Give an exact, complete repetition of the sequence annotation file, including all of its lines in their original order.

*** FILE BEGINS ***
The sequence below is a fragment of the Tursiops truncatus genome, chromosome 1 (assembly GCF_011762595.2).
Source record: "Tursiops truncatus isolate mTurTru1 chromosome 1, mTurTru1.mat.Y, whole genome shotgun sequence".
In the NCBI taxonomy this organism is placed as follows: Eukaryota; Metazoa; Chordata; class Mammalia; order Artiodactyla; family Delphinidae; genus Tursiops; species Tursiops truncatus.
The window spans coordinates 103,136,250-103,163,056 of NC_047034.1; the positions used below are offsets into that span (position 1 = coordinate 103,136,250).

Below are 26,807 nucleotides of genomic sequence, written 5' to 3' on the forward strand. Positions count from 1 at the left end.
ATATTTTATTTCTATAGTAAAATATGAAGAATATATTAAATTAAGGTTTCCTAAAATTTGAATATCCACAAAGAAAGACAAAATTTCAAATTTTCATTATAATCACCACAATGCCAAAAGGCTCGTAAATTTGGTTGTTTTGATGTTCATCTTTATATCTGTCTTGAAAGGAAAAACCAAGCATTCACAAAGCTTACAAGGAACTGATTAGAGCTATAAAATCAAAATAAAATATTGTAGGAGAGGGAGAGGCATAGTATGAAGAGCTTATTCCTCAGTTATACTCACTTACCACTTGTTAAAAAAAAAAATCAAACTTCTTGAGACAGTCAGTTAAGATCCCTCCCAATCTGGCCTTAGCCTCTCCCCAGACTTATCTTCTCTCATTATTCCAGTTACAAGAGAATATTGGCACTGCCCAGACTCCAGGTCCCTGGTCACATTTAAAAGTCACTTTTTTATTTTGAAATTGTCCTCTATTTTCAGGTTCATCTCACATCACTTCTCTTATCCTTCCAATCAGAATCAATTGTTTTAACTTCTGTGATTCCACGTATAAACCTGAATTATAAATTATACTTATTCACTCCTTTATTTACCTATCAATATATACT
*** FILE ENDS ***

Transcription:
The sequence below is a fragment of the Tursiops truncatus genome, chromosome 1 (assembly GCF_011762595.2).
Source record: "Tursiops truncatus isolate mTurTru1 chromosome 1, mTurTru1.mat.Y, whole genome shotgun sequence".
In the NCBI taxonomy this organism is placed as follows: Eukaryota; Metazoa; Chordata; class Mammalia; order Artiodactyla; family Delphinidae; genus Tursiops; species Tursiops truncatus.
The window spans coordinates 103,136,250-103,163,056 of NC_047034.1; the positions used below are offsets into that span (position 1 = coordinate 103,136,250).

Below are 26,807 nucleotides of genomic sequence, written 5' to 3' on the forward strand. Positions count from 1 at the left end.
ATATTTTATTTCTATAGTAAAATATGAAGAATATATTAAATTAAGGTTTCCTAAAATTTGAATATCCACAAAGAAAGACAAAATTTCAAATTTTCATTATAATCACCACAATGCCAAAAGGCTCGTAAATTTGGTTGTTTTGATGTTCATCTTTATATCTGTCTTGAAAGGAAAAACCAAGCATTCACAAAGCTTACAAGGAACTGATTAGAGCTATAAAATCAAAATAAAATATTGTAGGAGAGGGAGAGGCATAGTATGAAGAGCTTATTCCTCAGTTATACTCACTTACCACTTGTTAAAAAAAAAAATCAAACTTCTTGAGACAGTCAGTTAAGATCCCTCCCAATCTGGCCTTAGCCTCTCCCCAGACTTATCTTCTCTCATTATTCCAGTTACAAGAGAATATTGGCACTGCCCAGACTCCAGGTCCCTGGTCACATTTAAAAGTCACTTTTTTATTTTGAAATTGTCCTCTATTTTCAGGTTCATCTCACATCACTTCTCTTATCCTTCCAATCAGAATCAATTGTTTTAACTTCTGTGATTCCACGTATAAACCTGAATTATAAATTATACTTATTCACTCCTTTATTTACCTATCAATATATACT